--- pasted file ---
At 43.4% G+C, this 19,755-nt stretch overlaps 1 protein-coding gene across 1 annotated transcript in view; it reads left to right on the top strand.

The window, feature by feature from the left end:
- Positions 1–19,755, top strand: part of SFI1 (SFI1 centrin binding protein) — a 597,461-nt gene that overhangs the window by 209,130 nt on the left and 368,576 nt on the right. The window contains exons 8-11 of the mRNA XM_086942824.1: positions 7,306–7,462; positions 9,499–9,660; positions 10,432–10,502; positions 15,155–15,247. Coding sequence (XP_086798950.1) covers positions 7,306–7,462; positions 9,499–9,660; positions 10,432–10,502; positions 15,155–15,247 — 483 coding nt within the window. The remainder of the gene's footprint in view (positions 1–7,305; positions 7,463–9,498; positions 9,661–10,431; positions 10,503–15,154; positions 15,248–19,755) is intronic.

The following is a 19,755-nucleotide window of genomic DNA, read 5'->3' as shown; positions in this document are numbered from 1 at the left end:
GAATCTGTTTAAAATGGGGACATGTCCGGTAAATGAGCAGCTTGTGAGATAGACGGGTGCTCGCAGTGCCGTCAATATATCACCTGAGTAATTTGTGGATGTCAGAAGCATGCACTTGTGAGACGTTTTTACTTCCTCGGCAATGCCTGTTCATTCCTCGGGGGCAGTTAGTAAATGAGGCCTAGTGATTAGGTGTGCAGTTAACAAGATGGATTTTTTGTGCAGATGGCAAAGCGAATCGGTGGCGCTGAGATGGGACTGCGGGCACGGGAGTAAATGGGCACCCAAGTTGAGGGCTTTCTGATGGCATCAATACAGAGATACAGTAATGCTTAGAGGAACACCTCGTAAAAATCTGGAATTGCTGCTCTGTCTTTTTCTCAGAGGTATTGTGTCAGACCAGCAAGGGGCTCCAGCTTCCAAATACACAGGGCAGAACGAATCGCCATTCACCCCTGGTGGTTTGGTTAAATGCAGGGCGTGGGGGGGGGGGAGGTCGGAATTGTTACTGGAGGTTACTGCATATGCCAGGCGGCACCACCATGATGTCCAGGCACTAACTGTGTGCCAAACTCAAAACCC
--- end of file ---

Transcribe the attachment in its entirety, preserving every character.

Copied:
At 43.4% G+C, this 19,755-nt stretch overlaps 1 protein-coding gene across 1 annotated transcript in view; it reads left to right on the top strand.

The window, feature by feature from the left end:
- Positions 1–19,755, top strand: part of SFI1 (SFI1 centrin binding protein) — a 597,461-nt gene that overhangs the window by 209,130 nt on the left and 368,576 nt on the right. The window contains exons 8-11 of the mRNA XM_086942824.1: positions 7,306–7,462; positions 9,499–9,660; positions 10,432–10,502; positions 15,155–15,247. Coding sequence (XP_086798950.1) covers positions 7,306–7,462; positions 9,499–9,660; positions 10,432–10,502; positions 15,155–15,247 — 483 coding nt within the window. The remainder of the gene's footprint in view (positions 1–7,305; positions 7,463–9,498; positions 9,661–10,431; positions 10,503–15,154; positions 15,248–19,755) is intronic.

The following is a 19,755-nucleotide window of genomic DNA, read 5'->3' as shown; positions in this document are numbered from 1 at the left end:
GAATCTGTTTAAAATGGGGACATGTCCGGTAAATGAGCAGCTTGTGAGATAGACGGGTGCTCGCAGTGCCGTCAATATATCACCTGAGTAATTTGTGGATGTCAGAAGCATGCACTTGTGAGACGTTTTTACTTCCTCGGCAATGCCTGTTCATTCCTCGGGGGCAGTTAGTAAATGAGGCCTAGTGATTAGGTGTGCAGTTAACAAGATGGATTTTTTGTGCAGATGGCAAAGCGAATCGGTGGCGCTGAGATGGGACTGCGGGCACGGGAGTAAATGGGCACCCAAGTTGAGGGCTTTCTGATGGCATCAATACAGAGATACAGTAATGCTTAGAGGAACACCTCGTAAAAATCTGGAATTGCTGCTCTGTCTTTTTCTCAGAGGTATTGTGTCAGACCAGCAAGGGGCTCCAGCTTCCAAATACACAGGGCAGAACGAATCGCCATTCACCCCTGGTGGTTTGGTTAAATGCAGGGCGTGGGGGGGGGGGAGGTCGGAATTGTTACTGGAGGTTACTGCATATGCCAGGCGGCACCACCATGATGTCCAGGCACTAACTGTGTGCCAAACTCAAAACCC